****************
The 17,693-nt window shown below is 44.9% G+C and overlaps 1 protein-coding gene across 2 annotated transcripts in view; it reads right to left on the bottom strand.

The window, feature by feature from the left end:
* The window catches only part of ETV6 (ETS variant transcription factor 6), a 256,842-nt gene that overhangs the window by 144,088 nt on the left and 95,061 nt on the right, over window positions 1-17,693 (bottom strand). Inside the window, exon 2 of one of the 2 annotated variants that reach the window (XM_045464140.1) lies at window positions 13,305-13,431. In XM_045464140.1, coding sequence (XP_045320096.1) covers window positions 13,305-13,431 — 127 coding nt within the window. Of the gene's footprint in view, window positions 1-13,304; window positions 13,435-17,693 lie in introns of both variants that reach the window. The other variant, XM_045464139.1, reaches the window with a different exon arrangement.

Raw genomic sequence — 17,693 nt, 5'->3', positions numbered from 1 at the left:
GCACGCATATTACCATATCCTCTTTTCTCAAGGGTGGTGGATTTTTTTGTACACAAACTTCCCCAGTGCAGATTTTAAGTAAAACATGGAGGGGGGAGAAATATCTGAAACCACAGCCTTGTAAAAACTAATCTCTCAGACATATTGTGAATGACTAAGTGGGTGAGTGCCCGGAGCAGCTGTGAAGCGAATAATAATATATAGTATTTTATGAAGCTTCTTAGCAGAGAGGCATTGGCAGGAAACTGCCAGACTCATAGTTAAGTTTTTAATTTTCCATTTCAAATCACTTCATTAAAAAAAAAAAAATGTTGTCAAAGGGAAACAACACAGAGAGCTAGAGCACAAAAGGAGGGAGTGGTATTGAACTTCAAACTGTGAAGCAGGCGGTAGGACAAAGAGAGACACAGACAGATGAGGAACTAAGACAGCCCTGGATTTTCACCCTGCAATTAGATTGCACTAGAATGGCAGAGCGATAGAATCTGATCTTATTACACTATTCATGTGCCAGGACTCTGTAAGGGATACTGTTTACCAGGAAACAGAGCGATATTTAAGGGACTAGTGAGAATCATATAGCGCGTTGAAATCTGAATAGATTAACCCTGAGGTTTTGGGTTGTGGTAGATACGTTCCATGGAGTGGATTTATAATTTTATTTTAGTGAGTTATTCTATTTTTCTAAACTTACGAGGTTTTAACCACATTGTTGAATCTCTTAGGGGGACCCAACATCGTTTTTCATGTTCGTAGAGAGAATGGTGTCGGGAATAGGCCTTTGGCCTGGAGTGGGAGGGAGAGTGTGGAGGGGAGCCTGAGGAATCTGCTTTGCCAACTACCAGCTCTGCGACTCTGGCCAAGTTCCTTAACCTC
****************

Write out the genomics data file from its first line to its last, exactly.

The 17,693-nt window shown below is 44.9% G+C and overlaps 1 protein-coding gene across 2 annotated transcripts in view; it reads right to left on the bottom strand.

The window, feature by feature from the left end:
* The window catches only part of ETV6 (ETS variant transcription factor 6), a 256,842-nt gene that overhangs the window by 144,088 nt on the left and 95,061 nt on the right, over window positions 1-17,693 (bottom strand). Inside the window, exon 2 of one of the 2 annotated variants that reach the window (XM_045464140.1) lies at window positions 13,305-13,431. In XM_045464140.1, coding sequence (XP_045320096.1) covers window positions 13,305-13,431 — 127 coding nt within the window. Of the gene's footprint in view, window positions 1-13,304; window positions 13,435-17,693 lie in introns of both variants that reach the window. The other variant, XM_045464139.1, reaches the window with a different exon arrangement.

Raw genomic sequence — 17,693 nt, 5'->3', positions numbered from 1 at the left:
GCACGCATATTACCATATCCTCTTTTCTCAAGGGTGGTGGATTTTTTTGTACACAAACTTCCCCAGTGCAGATTTTAAGTAAAACATGGAGGGGGGAGAAATATCTGAAACCACAGCCTTGTAAAAACTAATCTCTCAGACATATTGTGAATGACTAAGTGGGTGAGTGCCCGGAGCAGCTGTGAAGCGAATAATAATATATAGTATTTTATGAAGCTTCTTAGCAGAGAGGCATTGGCAGGAAACTGCCAGACTCATAGTTAAGTTTTTAATTTTCCATTTCAAATCACTTCATTAAAAAAAAAAAAATGTTGTCAAAGGGAAACAACACAGAGAGCTAGAGCACAAAAGGAGGGAGTGGTATTGAACTTCAAACTGTGAAGCAGGCGGTAGGACAAAGAGAGACACAGACAGATGAGGAACTAAGACAGCCCTGGATTTTCACCCTGCAATTAGATTGCACTAGAATGGCAGAGCGATAGAATCTGATCTTATTACACTATTCATGTGCCAGGACTCTGTAAGGGATACTGTTTACCAGGAAACAGAGCGATATTTAAGGGACTAGTGAGAATCATATAGCGCGTTGAAATCTGAATAGATTAACCCTGAGGTTTTGGGTTGTGGTAGATACGTTCCATGGAGTGGATTTATAATTTTATTTTAGTGAGTTATTCTATTTTTCTAAACTTACGAGGTTTTAACCACATTGTTGAATCTCTTAGGGGGACCCAACATCGTTTTTCATGTTCGTAGAGAGAATGGTGTCGGGAATAGGCCTTTGGCCTGGAGTGGGAGGGAGAGTGTGGAGGGGAGCCTGAGGAATCTGCTTTGCCAACTACCAGCTCTGCGACTCTGGCCAAGTTCCTTAACCTC